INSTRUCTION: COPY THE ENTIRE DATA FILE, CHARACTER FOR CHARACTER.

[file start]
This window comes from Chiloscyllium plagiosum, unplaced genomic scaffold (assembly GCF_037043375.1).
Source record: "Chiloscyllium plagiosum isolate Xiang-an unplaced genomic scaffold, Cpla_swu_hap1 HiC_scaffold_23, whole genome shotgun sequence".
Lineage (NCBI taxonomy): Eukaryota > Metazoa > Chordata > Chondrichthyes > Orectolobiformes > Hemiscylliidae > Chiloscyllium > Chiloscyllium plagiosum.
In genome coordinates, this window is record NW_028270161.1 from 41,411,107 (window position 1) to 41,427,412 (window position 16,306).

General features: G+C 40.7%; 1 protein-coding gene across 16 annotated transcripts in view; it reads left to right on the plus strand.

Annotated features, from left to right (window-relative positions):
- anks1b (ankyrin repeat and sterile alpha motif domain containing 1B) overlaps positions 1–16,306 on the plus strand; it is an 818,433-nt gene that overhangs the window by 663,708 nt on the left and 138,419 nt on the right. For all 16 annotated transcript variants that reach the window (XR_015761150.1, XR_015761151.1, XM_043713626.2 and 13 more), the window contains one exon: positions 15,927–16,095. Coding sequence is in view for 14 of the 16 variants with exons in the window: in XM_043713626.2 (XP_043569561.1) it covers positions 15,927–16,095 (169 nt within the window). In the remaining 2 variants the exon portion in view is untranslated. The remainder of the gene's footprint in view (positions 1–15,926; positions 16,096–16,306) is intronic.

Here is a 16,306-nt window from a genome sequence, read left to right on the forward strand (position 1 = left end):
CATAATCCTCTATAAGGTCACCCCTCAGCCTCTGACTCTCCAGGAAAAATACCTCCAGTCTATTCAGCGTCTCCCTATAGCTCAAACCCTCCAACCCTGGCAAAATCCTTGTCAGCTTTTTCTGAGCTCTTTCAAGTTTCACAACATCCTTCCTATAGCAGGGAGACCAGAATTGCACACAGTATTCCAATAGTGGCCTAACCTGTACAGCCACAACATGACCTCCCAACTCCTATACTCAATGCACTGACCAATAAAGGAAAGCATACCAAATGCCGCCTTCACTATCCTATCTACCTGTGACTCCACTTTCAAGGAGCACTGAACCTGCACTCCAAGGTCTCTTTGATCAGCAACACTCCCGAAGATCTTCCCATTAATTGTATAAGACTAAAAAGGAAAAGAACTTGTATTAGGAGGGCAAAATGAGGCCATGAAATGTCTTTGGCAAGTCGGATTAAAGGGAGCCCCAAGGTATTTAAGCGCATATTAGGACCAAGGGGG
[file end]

This window comes from Chiloscyllium plagiosum, unplaced genomic scaffold (assembly GCF_037043375.1).
Source record: "Chiloscyllium plagiosum isolate Xiang-an unplaced genomic scaffold, Cpla_swu_hap1 HiC_scaffold_23, whole genome shotgun sequence".
Lineage (NCBI taxonomy): Eukaryota > Metazoa > Chordata > Chondrichthyes > Orectolobiformes > Hemiscylliidae > Chiloscyllium > Chiloscyllium plagiosum.
In genome coordinates, this window is record NW_028270161.1 from 41,411,107 (window position 1) to 41,427,412 (window position 16,306).

General features: G+C 40.7%; 1 protein-coding gene across 16 annotated transcripts in view; it reads left to right on the plus strand.

Annotated features, from left to right (window-relative positions):
- anks1b (ankyrin repeat and sterile alpha motif domain containing 1B) overlaps positions 1–16,306 on the plus strand; it is an 818,433-nt gene that overhangs the window by 663,708 nt on the left and 138,419 nt on the right. For all 16 annotated transcript variants that reach the window (XR_015761150.1, XR_015761151.1, XM_043713626.2 and 13 more), the window contains one exon: positions 15,927–16,095. Coding sequence is in view for 14 of the 16 variants with exons in the window: in XM_043713626.2 (XP_043569561.1) it covers positions 15,927–16,095 (169 nt within the window). In the remaining 2 variants the exon portion in view is untranslated. The remainder of the gene's footprint in view (positions 1–15,926; positions 16,096–16,306) is intronic.

Here is a 16,306-nt window from a genome sequence, read left to right on the forward strand (position 1 = left end):
CATAATCCTCTATAAGGTCACCCCTCAGCCTCTGACTCTCCAGGAAAAATACCTCCAGTCTATTCAGCGTCTCCCTATAGCTCAAACCCTCCAACCCTGGCAAAATCCTTGTCAGCTTTTTCTGAGCTCTTTCAAGTTTCACAACATCCTTCCTATAGCAGGGAGACCAGAATTGCACACAGTATTCCAATAGTGGCCTAACCTGTACAGCCACAACATGACCTCCCAACTCCTATACTCAATGCACTGACCAATAAAGGAAAGCATACCAAATGCCGCCTTCACTATCCTATCTACCTGTGACTCCACTTTCAAGGAGCACTGAACCTGCACTCCAAGGTCTCTTTGATCAGCAACACTCCCGAAGATCTTCCCATTAATTGTATAAGACTAAAAAGGAAAAGAACTTGTATTAGGAGGGCAAAATGAGGCCATGAAATGTCTTTGGCAAGTCGGATTAAAGGGAGCCCCAAGGTATTTAAGCGCATATTAGGACCAAGGGGG